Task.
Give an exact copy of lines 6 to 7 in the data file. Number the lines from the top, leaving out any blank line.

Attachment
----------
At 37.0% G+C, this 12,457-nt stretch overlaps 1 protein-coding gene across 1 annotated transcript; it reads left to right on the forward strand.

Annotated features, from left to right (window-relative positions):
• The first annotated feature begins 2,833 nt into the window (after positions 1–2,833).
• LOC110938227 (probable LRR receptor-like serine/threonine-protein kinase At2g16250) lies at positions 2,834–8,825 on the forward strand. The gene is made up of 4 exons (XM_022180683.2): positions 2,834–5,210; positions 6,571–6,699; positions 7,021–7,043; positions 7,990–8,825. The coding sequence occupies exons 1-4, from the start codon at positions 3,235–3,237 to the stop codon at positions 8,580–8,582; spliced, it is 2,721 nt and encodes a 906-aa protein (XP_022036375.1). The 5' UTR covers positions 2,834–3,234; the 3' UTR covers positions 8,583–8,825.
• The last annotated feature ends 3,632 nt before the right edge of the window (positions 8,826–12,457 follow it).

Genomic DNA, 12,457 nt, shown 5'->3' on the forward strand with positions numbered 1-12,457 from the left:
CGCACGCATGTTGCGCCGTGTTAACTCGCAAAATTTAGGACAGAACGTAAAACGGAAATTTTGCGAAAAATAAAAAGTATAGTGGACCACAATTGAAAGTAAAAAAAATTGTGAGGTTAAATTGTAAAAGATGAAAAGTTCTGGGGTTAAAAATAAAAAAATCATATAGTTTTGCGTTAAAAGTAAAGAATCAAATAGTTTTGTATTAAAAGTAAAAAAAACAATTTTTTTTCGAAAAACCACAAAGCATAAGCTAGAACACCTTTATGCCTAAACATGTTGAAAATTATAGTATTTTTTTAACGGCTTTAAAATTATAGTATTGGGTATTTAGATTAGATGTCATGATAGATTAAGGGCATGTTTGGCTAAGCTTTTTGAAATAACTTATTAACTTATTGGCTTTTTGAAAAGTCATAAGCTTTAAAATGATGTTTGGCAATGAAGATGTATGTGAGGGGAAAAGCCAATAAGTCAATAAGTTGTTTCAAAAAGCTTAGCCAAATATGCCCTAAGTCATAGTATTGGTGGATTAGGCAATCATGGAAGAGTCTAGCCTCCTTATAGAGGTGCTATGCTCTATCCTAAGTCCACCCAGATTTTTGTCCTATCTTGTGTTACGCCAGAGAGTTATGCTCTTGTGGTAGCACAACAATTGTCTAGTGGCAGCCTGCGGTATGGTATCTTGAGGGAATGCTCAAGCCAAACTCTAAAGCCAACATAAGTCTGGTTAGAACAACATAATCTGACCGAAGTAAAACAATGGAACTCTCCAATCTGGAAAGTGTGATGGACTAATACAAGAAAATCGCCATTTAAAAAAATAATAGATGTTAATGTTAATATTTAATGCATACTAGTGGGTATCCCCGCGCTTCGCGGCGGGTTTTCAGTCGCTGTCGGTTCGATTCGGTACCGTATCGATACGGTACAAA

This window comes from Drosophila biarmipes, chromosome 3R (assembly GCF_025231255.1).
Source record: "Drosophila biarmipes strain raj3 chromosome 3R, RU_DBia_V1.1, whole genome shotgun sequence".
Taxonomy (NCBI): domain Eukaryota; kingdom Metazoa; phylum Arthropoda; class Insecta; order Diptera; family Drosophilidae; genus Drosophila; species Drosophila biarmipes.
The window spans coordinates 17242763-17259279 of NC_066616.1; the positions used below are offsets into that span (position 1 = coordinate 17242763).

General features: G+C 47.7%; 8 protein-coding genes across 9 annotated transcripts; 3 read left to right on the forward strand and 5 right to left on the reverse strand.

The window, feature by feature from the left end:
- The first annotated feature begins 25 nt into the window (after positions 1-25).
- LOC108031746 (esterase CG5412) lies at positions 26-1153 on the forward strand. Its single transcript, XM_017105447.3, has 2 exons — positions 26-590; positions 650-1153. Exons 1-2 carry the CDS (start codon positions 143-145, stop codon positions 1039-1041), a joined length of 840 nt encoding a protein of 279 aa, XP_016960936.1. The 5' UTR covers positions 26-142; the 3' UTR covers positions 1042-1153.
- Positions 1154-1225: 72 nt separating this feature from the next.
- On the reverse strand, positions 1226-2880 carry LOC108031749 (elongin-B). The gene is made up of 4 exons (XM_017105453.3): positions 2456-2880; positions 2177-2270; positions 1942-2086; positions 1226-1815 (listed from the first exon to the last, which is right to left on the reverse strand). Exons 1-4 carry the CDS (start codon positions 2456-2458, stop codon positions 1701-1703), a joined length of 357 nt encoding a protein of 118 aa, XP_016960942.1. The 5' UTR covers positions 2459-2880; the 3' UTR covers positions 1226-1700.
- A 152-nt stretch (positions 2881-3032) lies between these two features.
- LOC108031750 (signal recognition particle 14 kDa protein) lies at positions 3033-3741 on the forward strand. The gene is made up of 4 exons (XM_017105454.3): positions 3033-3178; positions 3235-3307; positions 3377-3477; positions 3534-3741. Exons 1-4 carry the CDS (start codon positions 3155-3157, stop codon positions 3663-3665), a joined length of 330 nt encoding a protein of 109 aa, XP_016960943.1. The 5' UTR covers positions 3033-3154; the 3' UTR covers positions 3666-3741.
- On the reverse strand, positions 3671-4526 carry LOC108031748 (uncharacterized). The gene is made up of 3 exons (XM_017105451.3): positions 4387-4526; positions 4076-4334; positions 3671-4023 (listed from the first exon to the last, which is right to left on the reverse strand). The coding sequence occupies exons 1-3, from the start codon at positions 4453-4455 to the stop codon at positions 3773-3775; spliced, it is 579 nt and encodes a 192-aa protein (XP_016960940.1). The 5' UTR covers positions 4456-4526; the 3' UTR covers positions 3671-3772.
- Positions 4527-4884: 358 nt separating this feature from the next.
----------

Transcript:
Genomic DNA, 12,457 nt, shown 5'->3' on the forward strand with positions numbered 1-12,457 from the left:
CGCACGCATGTTGCGCCGTGTTAACTCGCAAAATTTAGGACAGAACGTAAAACGGAAATTTTGCGAAAAATAAAAAGTATAGTGGACCACAATTGAAAGTAAAAAAAATTGTGAGGTTAAATTGTAAAAGATGAAAAGTTCTGGGGTTAAAAATAAAAAAATCATATAGTTTTGCGTTAAAAGTAAAGAATCAAATAGTTTTGTATTAAAAGTAAAAAAAACAATTTTTTTTCGAAAAACCACAAAGCATAAGCTAGAACACCTTTATGCCTAAACATGTTGAAAATTATAGTATTTTTTTAACGGCTTTAAAATTATAGTATTGGGTATTTAGATTAGATGTCATGATAGATTAAGGGCATGTTTGGCTAAGCTTTTTGAAATAACTTATTAACTTATTGGCTTTTTGAAAAGTCATAAGCTTTAAAATGATGTTTGGCAATGAAGATGTATGTGAGGGGAAAAGCCAATAAGTCAATAAGTTGTTTCAAAAAGCTTAGCCAAATATGCCCTAAGTCATAGTATTGGTGGATTAGGCAATCATGGAAGAGTCTAGCCTCCTTATAGAGGTGCTATGCTCTATCCTAAGTCCACCCAGATTTTTGTCCTATCTTGTGTTACGCCAGAGAGTTATGCTCTTGTGGTAGCACAACAATTGTCTAGTGGCAGCCTGCGGTATGGTATCTTGAGGGAATGCTCAAGCCAAACTCTAAAGCCAACATAAGTCTGGTTAGAACAACATAATCTGACCGAAGTAAAACAATGGAACTCTCCAATCTGGAAAGTGTGATGGACTAATACAAGAAAATCGCCATTTAAAAAAATAATAGATGTTAATGTTAATATTTAATGCATACTAGTGGGTATCCCCGCGCTTCGCGGCGGGTTTTCAGTCGCTGTCGGTTCGATTCGGTACCGTATCGATACGGTACAAA